Salvation (Heart of Steel Trilogy Book 3) by Rose Mashal

Let me just get this out of the way first: 


It's genuinely not often that a book surprises me with its twists and ending, but over an entire three book series, Rose B. Mashal kept me guessing. 

I'm going to try to be as vague as possible because I want to preserve the suspense for those who haven't read it. Penny is lonely after her fiancée has an accident and is put into a permanent coma. She creates an android that looks like him, speaks like him, and even smells like him. Through a series of continual upgrades, she's even able to give the android his memories.

But then it seems her creation has become self-aware and develops even greater abilities, and his passion for her becomes all-consuming. But all the while, there are others who seek to control Penny's creation, and Penny herself.

The entire time I was reading, I was questioning Penny. Was she a reliable narrator? Was she seeing things clearly? As she herself wondered, was she, indeed, going insane? Who could she trust when everyone seemed to have a secret motive of their own?

This was not the plotline I expected; this was not the story I expected. It was a wild ride from start to finish. 

Quite frankly, I loved it. It sparked my imagination. Here I am, supposed to be thinking about the book I'm already writing and Rose has my imagination spinning off into a world with androids.

You can find the Heart of Steel series on Amazon.

This is Not Anne Boleyn

 Another person has come forward with research on a portrait claiming that it's Anne Boleyn. 

It's not.

I'm not going to post a pic of the portrait in question because the author of the study has mentioned not having permissions to post the whole image himself.

Instead, I'll post the image it's a copy of. 

This painting is NPG 96, a portrait of an unidentified woman, c. 1570. It has been previously identified as Mary Queen of Scots and Elizabeth I, but neither of those identifications hold up.

The portrait the author is claiming is Anne Boleyn is a copy of this one, merely changing the dress color and a few details. The overdress is red and the sleeves are white and gold. The stuffed and slashed shoulder rolls are rendered as flat flaps, likely because the artist misinterpreted what he/she was seeing in the original. The woman wears a gable hood without its lappets, which drops down instead of curving upward, as was the fashion of the day.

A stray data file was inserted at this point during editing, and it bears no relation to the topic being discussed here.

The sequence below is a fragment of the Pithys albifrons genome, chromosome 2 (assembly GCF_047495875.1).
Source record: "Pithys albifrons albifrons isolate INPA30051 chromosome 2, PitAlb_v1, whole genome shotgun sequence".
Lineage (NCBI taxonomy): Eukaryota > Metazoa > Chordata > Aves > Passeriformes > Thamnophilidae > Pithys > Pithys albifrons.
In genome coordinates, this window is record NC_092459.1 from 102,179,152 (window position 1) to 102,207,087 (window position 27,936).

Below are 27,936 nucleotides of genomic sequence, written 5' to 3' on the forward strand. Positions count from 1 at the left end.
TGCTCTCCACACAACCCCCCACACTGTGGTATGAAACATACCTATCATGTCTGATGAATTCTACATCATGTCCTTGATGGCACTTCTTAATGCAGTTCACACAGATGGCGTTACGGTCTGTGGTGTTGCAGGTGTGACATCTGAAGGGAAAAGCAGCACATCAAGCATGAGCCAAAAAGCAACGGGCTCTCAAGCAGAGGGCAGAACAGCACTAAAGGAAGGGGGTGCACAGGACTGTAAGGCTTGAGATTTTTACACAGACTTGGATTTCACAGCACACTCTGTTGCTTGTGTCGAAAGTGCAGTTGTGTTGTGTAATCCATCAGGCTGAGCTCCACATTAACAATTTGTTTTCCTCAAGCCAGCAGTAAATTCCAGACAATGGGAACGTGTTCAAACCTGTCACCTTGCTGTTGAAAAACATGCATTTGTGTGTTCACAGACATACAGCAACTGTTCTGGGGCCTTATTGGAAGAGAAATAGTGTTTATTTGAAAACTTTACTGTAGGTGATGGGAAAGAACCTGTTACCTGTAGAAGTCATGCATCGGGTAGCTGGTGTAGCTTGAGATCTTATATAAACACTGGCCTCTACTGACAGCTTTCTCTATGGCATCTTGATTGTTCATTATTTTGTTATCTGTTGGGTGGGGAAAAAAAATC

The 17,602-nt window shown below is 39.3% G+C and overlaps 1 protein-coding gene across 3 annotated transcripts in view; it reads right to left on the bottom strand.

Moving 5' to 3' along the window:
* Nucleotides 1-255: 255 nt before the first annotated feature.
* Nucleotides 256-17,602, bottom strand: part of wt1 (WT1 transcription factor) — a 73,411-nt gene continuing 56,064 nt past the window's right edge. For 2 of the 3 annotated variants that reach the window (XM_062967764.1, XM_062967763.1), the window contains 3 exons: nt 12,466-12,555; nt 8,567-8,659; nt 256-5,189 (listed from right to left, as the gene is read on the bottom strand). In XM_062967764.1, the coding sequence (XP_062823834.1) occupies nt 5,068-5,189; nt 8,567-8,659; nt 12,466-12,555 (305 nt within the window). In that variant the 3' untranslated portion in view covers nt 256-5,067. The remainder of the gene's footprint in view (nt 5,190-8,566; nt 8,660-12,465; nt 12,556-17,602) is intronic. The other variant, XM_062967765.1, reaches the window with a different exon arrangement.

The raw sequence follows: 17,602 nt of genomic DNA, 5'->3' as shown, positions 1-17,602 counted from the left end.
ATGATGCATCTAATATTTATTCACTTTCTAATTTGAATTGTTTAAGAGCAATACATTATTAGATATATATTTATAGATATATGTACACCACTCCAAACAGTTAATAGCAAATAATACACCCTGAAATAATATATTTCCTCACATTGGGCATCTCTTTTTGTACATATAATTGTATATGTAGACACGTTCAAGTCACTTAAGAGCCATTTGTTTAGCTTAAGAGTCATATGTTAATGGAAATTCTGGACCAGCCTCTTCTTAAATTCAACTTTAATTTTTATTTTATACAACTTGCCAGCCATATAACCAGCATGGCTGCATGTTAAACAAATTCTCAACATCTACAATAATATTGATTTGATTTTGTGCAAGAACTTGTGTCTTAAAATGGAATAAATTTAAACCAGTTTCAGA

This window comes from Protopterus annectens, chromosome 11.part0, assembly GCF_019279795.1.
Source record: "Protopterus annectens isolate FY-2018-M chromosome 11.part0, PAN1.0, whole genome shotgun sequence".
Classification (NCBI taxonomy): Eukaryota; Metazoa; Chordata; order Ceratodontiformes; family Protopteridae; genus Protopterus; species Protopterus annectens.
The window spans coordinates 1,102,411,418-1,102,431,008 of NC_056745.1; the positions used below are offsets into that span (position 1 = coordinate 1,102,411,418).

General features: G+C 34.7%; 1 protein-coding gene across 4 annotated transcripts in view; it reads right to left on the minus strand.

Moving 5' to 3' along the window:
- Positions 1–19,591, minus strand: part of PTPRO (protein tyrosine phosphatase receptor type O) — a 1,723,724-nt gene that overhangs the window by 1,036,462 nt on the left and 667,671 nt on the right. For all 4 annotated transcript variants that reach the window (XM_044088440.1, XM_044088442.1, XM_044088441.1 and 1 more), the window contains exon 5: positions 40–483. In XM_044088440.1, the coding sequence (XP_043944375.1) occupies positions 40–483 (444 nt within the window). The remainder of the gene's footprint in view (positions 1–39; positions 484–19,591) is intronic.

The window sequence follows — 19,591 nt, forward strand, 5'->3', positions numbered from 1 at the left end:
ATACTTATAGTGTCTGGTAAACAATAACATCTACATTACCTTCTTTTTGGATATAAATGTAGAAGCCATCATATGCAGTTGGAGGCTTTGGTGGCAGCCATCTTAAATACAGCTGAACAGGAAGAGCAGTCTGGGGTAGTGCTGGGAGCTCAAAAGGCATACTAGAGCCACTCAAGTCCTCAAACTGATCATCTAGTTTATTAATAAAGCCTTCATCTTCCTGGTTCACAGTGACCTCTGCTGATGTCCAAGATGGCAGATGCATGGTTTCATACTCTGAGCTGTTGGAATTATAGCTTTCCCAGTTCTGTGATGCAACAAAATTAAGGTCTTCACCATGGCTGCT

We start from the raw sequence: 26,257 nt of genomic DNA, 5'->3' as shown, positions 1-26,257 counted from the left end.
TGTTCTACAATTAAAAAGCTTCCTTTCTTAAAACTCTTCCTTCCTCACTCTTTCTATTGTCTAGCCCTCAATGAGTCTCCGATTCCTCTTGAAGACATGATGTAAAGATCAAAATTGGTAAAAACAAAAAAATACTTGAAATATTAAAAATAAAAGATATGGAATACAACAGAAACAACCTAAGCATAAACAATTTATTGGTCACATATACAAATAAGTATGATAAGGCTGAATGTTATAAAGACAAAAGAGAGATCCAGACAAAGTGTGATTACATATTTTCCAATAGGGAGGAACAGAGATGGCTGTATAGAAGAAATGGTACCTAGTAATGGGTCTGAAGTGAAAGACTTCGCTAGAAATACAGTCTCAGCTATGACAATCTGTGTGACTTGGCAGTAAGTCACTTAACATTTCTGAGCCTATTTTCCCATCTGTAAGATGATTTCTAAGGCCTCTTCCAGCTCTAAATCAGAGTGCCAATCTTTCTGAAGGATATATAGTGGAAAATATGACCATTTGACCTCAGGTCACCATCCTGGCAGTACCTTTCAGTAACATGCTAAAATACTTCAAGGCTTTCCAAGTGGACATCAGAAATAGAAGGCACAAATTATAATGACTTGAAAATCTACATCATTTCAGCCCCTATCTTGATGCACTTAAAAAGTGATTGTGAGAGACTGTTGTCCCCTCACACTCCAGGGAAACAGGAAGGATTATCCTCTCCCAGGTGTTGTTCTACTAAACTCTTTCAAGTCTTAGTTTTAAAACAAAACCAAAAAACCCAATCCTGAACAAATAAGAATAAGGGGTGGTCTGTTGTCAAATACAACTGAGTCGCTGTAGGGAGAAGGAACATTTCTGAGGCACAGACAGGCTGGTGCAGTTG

The white part is the "lappets." In 1536, when he claims this portrait was made, the lappets came to mouth level and curved outward. The hood in his portrait comes straight down to the chin.

The author claims every other portrait of Anne, including the medal which is the only undisputed life portrait of Anne, are incorrect. He claims Anne was beautiful when literally everyone said she was not.

The woman has gray-blue eyes. The author claims that Anne had unusually large pupils, which is why contemporaries remarked on Anne's "black and beautiful" eyes. I'll just say he's the first to document such a trait and leave it at that.

The back of the portrait has a coat of arms consisting of three hunting horns. The author claims that Anne had these arms invented by the artist for her. But that's not how heraldry worked; you couldn't willy-nilly invent a set of your own arms on a whim. Secondly, women didn't have their own coats of arms. They used those of their husband or father. Anne was granted a coat of arms to use as England's queen, but they certainly weren't her invention, and they marked the noble families she descended from, as did all sets of royal female arms.

These are Anne Boleyn's arms.

The author claims that Anne's deformed finger is depicted in the painting. Even if we decide to believe Anne did have a finger deformity (and that's a BIG if, considering it wasn't mentioned until at least half a century after her death) it would be extremely unusual for such a thing to be depicted in art. The people of the Tudor era believed physical imperfections to be the sign of the devil. It seriously strains the imagination to think that Anne would choose to have it painted in her portrait. 

The author claims that Elizabeth intentionally copied her mother's pose and dress style in a portrait of her own. What a coincidence the clothing reflected the current fashions in Elizabeth's day. As someone online remarked, to believe it's Anne would be expecting she had psychic powers regarding the fashions of her daughter's era, like a woman in the 1920s wearing a tie-dyed shirt and bellbottom jeans.

It's possible this portrait was intended to be a posthumous tribute to Anne Boleyn the way Mary Tudor Brandon's portrait with Charles Brandon was painted after her death, depicting her in current fashion. Late in Elizabeth's reign, people displayed portraits of Anne to try to curry royal favor. 

The NPG portrait and the Hever portrait of Anne were probably made around this time. Though they depicted her in contemporary styles, they used a face pattern of Queen Elizabeth, as the "new Anne Boleyn portrait" may have used NPG96 as a pattern.

However, the author pinpoints the date of this portrait to January, 1536, and unless he's found a receipt that every other historian has somehow overlooked, it's yet another leap we have to make in order to accept it. 

The author points to this engraving as "proof" that the sleeves in the portrait were current in Anne's day, but it's actually a misidentified engraving of Jane Seymour's Whitehall Dynasty Portrait, and the original doesn't have "puffy sleeves."

True, the research hasn't been released yet, but I can't imagine any research which would overturn everything we know about fashion, heraldry, and the appearance of Anne Boleyn.

Redemption (Heart of Steel Trilogy Book 2) by Rose Mashal


The first Heart of Steel book in this series captured my imagination and I still haven't been able to shake it off.